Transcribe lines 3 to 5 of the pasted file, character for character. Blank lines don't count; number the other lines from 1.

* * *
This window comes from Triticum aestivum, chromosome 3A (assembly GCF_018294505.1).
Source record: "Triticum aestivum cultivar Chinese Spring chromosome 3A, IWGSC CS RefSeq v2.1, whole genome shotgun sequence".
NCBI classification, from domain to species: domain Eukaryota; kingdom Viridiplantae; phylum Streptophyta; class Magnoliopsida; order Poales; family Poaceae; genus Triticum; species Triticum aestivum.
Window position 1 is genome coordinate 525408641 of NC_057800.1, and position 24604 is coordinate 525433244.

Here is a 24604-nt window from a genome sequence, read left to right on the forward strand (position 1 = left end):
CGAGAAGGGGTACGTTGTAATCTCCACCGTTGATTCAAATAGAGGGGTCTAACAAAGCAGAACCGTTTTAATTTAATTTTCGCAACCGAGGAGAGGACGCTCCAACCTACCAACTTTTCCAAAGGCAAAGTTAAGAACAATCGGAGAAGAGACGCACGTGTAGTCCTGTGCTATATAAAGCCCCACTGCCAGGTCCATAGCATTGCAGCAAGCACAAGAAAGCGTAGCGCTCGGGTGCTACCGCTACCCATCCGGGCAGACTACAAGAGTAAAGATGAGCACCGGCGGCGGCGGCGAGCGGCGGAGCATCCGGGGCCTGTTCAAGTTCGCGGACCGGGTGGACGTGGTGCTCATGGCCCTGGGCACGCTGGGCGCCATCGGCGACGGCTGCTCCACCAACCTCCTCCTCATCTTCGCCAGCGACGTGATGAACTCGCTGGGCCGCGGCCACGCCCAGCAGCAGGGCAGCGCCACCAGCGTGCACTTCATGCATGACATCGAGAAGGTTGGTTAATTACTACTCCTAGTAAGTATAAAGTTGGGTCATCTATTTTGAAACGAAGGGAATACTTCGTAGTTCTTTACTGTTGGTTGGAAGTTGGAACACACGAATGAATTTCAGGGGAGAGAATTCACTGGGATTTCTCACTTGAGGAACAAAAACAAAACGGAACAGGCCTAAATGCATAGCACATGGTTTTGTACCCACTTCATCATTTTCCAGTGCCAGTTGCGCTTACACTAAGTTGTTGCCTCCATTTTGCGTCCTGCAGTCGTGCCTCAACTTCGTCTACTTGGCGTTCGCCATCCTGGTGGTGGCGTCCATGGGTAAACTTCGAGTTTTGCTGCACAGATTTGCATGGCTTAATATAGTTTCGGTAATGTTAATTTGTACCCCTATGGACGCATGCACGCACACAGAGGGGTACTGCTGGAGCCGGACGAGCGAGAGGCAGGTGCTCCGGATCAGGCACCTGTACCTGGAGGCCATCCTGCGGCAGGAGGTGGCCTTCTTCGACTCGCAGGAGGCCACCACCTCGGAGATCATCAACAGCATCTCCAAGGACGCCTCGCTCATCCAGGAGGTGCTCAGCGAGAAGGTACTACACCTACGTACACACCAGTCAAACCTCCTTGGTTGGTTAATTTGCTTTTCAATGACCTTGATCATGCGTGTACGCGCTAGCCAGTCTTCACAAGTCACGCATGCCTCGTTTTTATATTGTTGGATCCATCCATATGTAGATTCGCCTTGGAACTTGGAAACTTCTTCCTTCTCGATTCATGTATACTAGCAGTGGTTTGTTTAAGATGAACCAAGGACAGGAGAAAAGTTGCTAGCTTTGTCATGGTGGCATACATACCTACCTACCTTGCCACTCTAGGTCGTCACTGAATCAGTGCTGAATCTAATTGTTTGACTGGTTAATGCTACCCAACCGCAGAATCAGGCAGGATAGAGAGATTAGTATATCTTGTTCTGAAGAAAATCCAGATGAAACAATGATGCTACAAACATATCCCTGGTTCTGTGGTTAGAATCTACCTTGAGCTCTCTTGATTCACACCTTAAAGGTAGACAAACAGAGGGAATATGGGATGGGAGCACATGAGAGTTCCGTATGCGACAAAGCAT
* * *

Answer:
NCBI classification, from domain to species: domain Eukaryota; kingdom Viridiplantae; phylum Streptophyta; class Magnoliopsida; order Poales; family Poaceae; genus Triticum; species Triticum aestivum.
Window position 1 is genome coordinate 525408641 of NC_057800.1, and position 24604 is coordinate 525433244.

Here is a 24604-nt window from a genome sequence, read left to right on the forward strand (position 1 = left end):